Hey! Your side won! Now could you take your foot off my neck so that I can sympathize and empathize with women who feel as I do, stunned at the inevitability of once again, being re-victimized  post-assault?

Are you so utterly deaf to the agony of people in pain that your only recourse is to repeat incessantly that ‘justice has been done?’  willful blindness

Or as one woman keened in her blog, “How can you be so blind? How can you insert yourself into a woman pouring her grief out, to tell her that legally, she has no case? That what happened to her, didn’t factually happen. To throw a smothering blanket on the fire igniting in her. She has no reality. The law is the reality. It is the neutral, the official record. It is gas lighting on a massive scale.

So I know perhaps the evidence wasn’t there, or that the burden of proof wasn’t met. And I don’t fucking care. This isn’t about this one case. This case was inevitable, like watching a lemming marching to its doom.

It’s every fucking time. Every time. The mundanity of the oppression, the predictability of the reaction, the backlash that follows. “      (https://afateofpossibilities.wordpress.com/2016/03/25/this-isnt-about-the-ghomeshi-case/)

It is indeed gaslighting. It’s telling people that their emotions are invalid, that what they see and feel has no wegaslighting2ight. It’s a way to keep those who disagree with you off balance, wondering if perhaps what they perceive isn’t real, casting doubt on their mental stability, pointing to others that agree with YOUR beliefs as proof that THEY are in the wrong. It is psychological abuse. And it’s an ugly way to treat anyone.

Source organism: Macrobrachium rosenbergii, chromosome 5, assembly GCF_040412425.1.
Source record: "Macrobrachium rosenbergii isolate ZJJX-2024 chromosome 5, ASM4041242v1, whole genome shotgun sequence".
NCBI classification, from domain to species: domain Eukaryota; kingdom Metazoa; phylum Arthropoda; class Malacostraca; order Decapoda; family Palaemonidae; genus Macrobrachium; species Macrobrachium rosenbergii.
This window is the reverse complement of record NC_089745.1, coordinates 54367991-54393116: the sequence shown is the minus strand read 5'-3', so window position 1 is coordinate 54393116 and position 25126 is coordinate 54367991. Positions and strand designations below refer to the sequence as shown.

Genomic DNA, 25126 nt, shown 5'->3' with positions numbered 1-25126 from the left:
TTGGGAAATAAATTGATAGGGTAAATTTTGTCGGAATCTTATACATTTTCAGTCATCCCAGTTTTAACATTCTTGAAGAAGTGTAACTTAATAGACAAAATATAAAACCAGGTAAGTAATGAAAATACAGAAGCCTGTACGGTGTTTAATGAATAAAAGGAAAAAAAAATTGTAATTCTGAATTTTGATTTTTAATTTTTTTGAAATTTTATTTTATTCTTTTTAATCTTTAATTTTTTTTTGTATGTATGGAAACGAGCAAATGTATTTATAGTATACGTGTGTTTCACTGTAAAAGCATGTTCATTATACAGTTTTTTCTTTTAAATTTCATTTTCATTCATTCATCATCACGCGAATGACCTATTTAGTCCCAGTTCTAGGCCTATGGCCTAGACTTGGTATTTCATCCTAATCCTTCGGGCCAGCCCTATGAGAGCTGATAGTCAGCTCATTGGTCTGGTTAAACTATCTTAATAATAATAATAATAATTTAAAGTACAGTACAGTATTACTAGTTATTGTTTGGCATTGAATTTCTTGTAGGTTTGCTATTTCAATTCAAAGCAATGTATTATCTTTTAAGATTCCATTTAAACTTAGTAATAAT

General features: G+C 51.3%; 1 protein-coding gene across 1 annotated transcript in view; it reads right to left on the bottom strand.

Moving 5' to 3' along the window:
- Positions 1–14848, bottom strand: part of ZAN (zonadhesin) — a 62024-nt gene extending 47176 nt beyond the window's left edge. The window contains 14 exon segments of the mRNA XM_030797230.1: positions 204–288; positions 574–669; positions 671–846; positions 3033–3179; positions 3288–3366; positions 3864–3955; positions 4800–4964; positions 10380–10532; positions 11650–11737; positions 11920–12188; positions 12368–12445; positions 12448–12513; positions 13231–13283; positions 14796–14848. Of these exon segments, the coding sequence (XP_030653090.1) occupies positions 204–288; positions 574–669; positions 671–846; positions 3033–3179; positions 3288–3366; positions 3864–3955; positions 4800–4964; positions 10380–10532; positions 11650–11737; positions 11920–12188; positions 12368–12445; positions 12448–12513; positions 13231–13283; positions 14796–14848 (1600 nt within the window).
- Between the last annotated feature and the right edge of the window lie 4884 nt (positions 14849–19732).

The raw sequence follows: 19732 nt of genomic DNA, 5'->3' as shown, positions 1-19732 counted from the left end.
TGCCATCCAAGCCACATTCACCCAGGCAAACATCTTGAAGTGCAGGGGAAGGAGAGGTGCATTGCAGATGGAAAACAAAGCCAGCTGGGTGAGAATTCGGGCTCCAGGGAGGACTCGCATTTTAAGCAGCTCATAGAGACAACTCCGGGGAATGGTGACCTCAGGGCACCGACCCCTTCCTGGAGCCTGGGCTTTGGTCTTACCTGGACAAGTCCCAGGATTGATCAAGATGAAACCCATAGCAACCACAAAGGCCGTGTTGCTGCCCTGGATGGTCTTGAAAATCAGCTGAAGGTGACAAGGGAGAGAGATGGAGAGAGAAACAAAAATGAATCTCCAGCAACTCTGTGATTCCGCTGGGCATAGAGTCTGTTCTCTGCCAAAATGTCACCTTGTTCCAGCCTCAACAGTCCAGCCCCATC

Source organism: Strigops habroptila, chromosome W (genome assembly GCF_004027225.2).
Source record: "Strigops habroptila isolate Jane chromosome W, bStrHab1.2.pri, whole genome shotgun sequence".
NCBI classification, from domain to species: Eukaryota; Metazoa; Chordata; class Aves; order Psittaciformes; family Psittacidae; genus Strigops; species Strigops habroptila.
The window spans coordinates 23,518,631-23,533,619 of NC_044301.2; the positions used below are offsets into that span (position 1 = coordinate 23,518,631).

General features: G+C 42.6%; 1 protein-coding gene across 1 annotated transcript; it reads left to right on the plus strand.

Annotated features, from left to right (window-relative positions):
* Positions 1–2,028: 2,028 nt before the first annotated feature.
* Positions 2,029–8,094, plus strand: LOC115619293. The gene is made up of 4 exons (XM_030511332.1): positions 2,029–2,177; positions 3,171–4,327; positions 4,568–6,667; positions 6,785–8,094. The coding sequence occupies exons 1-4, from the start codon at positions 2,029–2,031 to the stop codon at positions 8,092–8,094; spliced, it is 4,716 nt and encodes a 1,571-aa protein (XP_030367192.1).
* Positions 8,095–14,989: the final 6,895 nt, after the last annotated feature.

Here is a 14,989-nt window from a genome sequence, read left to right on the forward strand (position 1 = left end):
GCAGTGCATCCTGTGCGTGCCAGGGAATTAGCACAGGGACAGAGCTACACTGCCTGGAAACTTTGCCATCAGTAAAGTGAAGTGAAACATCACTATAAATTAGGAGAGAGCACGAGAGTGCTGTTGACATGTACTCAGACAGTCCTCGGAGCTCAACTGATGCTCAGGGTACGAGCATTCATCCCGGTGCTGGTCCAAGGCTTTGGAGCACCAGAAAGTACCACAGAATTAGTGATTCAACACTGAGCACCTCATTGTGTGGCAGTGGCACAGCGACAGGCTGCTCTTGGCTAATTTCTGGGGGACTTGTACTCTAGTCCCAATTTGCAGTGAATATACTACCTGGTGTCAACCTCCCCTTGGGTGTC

The overwhelming miasma of this week – at least for me – has been one of outraged, self-righteous, phony, morality gone mad, and overwhelmingly imposed upon all in its path. Think as I think, believe as I believe, abandon your own truths and take on mine.

Whether it be Trump calling the beleaguered city of Brussels ‘a hellhole,’ or Cruz demanding strict policing of American Muslims in their own neighbourhoods; police manhandling protestors, or judges calling women deceitful and self-serving, it’s not been a good week to have a high Emotional I.Q., and a low tolerance for sanctimonious public principles forced upon the social order by the court of public opinion.

Speak-your-truth Ghandi

 

(first published  March  27/16 (bobsegarini.wordpress.com/2016/03/27/roxanne-tellier-peter-cottontail-has-left-the-building)